I found the class a pure delight and academically on par with the very best seminaries. Weaver, with his crooked nose, unruly hair, crackling wit and utter command of the material, kept me spellbound.
Imagine my shock, when one day before dismissing class Dr. Weaver announced in his Old Testament Prophet voice, "Mr. DeMoss, please meet me in my office later this afternoon."
Quite mystified, I appeared at Weaver's door in Haven Hall and was invited to take a seat. On the desk an ancient, desiccated apple was accompanied by a neatly lettered card which declared, "This old apple can't be polished."
After greetings, Dr. Weaver, in a most gentle way took the lead. "Mr. DeMoss, this morning when the class was discussing the line from Psalm 63, 'I think of you on my bed and meditate on you in the watches of the night,' I saw a look go across your face. Would you care to tell me about it?"
Out of that healing conversation and several to follow was born a lasting friendship.
And proof that even at one of America's largest universities a student can experience helpful intimacy with an respected professor.
- Rev. Dr. Lynn A. DeMoss
JFK at the Union
The recounting of many who were at JFK's early morning speech at the Union (JFK at the Union, Jan 2008) brings back many memories for this former Daily photographer (one of three) who covered the event, starting at Willow Run Airport.
The crowd was heavy because of the campaign's increasing drama along with other reasons. The earlier televised debate had allowed people to see both Kennedy and Nixon only hours before JFK came to the campus.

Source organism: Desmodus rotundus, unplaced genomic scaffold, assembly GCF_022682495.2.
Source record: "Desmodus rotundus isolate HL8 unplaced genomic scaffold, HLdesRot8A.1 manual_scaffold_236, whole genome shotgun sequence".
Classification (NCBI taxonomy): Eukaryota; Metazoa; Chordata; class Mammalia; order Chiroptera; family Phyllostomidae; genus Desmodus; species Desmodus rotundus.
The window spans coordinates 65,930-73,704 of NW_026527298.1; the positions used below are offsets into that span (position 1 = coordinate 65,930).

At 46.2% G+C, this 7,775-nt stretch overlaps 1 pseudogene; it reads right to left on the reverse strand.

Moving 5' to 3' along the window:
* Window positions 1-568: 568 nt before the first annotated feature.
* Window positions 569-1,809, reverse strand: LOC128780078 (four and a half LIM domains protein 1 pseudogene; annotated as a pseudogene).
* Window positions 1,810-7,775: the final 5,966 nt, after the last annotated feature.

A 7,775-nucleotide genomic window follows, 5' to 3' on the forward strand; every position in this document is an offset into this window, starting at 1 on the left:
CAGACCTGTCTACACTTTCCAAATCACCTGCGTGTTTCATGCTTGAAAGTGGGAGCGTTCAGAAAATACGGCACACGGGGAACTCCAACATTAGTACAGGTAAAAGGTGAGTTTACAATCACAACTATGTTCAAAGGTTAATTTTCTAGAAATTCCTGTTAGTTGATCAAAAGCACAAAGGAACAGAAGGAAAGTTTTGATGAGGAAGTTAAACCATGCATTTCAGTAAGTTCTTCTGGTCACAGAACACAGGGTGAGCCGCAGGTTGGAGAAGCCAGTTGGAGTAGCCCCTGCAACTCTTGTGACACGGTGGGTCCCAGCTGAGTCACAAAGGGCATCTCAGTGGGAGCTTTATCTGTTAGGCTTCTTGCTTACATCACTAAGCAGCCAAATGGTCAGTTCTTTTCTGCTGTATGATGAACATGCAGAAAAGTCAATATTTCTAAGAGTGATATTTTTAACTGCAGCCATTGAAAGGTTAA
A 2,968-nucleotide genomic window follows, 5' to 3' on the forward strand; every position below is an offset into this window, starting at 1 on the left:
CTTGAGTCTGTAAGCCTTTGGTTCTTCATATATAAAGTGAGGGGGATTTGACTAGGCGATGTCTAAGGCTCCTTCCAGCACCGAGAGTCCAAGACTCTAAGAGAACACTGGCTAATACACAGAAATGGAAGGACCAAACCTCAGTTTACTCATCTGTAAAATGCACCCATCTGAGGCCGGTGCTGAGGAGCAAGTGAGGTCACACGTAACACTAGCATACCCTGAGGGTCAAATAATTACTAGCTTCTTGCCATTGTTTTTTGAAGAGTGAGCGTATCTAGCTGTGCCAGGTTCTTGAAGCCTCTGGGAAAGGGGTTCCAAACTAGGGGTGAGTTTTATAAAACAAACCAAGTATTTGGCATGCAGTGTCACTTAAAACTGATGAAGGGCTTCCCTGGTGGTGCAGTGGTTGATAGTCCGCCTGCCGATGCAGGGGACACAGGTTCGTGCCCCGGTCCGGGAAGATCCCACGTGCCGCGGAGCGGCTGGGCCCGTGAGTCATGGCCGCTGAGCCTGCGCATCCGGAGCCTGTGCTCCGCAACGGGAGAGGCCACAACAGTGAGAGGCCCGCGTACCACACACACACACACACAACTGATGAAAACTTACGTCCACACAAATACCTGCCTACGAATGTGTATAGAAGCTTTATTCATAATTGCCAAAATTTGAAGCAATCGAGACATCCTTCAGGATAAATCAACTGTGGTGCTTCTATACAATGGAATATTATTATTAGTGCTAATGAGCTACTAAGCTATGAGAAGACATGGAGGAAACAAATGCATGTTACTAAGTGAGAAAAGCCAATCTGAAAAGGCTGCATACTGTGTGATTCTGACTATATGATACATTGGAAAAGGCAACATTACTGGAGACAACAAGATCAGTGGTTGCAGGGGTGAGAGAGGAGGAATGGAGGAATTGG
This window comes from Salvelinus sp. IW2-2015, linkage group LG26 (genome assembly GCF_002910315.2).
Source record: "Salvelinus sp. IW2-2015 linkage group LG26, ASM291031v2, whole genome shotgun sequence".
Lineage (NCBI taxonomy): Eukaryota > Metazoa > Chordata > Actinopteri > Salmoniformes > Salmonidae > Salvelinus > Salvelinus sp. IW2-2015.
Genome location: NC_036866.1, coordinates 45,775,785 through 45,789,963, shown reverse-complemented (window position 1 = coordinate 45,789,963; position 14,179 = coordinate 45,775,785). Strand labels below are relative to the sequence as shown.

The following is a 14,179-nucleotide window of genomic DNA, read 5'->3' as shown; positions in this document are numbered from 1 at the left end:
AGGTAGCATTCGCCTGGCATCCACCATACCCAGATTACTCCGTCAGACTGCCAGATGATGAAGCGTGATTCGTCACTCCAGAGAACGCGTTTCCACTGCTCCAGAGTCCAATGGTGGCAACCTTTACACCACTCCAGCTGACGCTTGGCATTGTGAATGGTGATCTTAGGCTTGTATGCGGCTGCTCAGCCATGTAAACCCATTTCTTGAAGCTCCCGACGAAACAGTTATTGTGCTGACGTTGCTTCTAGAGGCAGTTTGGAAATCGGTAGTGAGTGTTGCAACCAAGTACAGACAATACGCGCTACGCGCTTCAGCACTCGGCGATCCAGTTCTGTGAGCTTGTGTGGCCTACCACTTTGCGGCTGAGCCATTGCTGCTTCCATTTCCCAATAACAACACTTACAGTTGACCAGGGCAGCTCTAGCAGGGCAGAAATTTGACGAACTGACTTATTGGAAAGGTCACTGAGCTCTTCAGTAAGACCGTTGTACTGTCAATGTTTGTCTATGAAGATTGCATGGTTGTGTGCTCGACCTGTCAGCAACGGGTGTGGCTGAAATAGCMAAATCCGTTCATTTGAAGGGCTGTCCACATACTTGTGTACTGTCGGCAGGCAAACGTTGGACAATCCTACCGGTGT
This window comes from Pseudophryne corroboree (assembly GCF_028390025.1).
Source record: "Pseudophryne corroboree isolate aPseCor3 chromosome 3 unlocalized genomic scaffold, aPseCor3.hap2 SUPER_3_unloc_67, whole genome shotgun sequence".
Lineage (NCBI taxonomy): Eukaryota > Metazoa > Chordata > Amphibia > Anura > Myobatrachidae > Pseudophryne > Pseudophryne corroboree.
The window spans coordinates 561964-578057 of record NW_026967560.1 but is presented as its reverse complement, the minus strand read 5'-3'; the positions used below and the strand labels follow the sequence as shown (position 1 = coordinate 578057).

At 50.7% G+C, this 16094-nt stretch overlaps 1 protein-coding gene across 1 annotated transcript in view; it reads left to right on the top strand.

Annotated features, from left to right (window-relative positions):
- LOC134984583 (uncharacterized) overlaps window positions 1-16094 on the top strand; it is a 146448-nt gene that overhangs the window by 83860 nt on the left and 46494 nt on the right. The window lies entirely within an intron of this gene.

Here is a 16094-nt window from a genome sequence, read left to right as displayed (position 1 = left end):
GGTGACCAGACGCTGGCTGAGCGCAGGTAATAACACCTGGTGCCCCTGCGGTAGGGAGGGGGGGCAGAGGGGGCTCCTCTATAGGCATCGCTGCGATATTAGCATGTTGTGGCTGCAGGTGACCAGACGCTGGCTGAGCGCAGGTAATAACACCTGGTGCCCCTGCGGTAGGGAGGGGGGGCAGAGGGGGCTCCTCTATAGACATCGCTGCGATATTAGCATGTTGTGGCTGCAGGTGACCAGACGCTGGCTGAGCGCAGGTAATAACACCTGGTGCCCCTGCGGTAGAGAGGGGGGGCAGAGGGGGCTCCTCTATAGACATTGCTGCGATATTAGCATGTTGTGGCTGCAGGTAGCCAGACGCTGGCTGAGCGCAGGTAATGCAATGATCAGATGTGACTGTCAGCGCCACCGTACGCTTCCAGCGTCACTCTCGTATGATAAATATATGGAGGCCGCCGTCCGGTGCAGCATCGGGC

Another element was the exceptionally comfortable, dry, warm weather that night. And the extended women's curfew allowed thousands of his special fans to see this very attractive candidate for president in person.
It wasn't known at the time by the crowd gathered at the Union that the candidate's entourage was late in arriving from Willow Run because we were delayed by winding through downtown Ypsilanti. Thousands of people were on the streets there (no I-94 in 1960) to greet Kennedy's motorcade, including cheering Eastern Michigan students. The enthusiasm of African-Americans was especially noticed and we were stopped or proceeded very slowly because of those crowds. I had previously covered the JFK campaign when the Democratic candidate's traditional Labor Day speech was given in downtown Detroit. It was obvious that enthusiasm had grown for JFK in the six weeks since then.
The trip up State Street and the exceptionally large crowd at the Union at that time of early morning was a surprise to the press corps--no mobile phones back then.
Bob Ross and others have given due credit to Al and Judy Guskin for picking up on Kennedy's theme and followed through personally, starting with their Peace Corps training for Thailand at U-M. In the spring of 1961 as the Peace Corps was conceptually being defined and strengthened, Michigan students (Tom Hayden, Philip Power, Sharon Jeffrey among others) played a prominent role in a National Student Association conference on the Peace Corps held in Washington. Then-Sen. Hubert Humphrey (who had sponsored a bill in the Senate a year ahead of Kennedy's speech setting up such a volunteer organization) consulted with the conference organizers before his speech. He helped rebut the conservative Young Americans for Freedom's view that the PC should be organized to spread anticommunism principles in the Third World rather than do grass roots development.